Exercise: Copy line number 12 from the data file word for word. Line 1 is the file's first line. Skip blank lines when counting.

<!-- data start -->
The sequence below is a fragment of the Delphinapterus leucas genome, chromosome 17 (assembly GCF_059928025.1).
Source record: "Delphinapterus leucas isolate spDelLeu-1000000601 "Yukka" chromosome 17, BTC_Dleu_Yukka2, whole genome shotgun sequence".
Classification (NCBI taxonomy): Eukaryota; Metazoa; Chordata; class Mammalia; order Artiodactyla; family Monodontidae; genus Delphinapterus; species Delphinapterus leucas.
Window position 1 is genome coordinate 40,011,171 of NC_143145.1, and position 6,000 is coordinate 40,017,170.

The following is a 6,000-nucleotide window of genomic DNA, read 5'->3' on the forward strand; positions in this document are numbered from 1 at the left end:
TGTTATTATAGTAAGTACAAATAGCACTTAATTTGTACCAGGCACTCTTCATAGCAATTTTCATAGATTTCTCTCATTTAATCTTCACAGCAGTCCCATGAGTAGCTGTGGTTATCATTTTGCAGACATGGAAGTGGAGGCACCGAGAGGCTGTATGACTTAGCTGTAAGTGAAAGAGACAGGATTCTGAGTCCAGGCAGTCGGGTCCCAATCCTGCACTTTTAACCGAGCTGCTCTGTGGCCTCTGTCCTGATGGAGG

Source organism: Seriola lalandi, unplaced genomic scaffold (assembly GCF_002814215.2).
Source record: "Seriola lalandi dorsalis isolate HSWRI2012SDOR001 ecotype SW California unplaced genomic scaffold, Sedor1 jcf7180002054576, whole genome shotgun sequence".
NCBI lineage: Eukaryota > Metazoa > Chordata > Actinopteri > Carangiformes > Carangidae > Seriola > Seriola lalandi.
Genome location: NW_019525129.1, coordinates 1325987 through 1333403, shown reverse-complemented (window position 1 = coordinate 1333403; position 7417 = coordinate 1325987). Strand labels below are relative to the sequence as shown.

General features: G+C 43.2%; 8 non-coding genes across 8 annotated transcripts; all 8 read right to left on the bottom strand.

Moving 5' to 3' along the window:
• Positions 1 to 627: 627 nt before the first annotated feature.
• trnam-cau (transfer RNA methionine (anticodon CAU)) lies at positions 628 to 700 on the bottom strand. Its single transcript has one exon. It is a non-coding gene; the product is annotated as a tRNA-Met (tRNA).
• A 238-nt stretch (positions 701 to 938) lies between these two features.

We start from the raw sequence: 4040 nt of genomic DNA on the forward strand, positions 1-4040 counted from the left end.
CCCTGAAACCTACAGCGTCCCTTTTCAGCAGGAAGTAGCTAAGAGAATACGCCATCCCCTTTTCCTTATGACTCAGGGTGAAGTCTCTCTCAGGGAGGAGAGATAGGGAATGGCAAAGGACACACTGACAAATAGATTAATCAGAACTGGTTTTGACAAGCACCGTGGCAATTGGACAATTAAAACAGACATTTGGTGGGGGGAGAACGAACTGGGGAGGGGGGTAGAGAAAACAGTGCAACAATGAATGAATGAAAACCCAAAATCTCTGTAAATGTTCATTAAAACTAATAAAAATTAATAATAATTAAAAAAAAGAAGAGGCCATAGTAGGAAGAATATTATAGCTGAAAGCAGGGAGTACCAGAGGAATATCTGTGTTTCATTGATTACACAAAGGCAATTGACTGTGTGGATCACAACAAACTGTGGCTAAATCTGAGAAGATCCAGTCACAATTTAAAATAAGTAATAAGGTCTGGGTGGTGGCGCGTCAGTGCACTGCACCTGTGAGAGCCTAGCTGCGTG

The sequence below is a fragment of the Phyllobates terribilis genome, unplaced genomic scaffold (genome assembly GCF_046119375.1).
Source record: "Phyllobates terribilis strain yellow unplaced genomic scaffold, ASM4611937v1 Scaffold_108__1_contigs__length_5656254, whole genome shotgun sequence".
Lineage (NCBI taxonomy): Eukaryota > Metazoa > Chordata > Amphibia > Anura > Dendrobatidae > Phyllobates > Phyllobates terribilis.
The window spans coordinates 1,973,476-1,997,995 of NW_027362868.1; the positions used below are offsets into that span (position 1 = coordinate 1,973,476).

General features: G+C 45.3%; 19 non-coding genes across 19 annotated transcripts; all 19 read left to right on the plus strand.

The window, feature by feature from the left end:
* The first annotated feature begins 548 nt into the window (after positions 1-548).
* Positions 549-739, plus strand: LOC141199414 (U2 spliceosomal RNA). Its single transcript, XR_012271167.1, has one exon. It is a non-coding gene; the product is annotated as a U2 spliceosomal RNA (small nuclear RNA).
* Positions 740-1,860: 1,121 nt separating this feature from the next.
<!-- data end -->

Moving 5' to 3' along the window: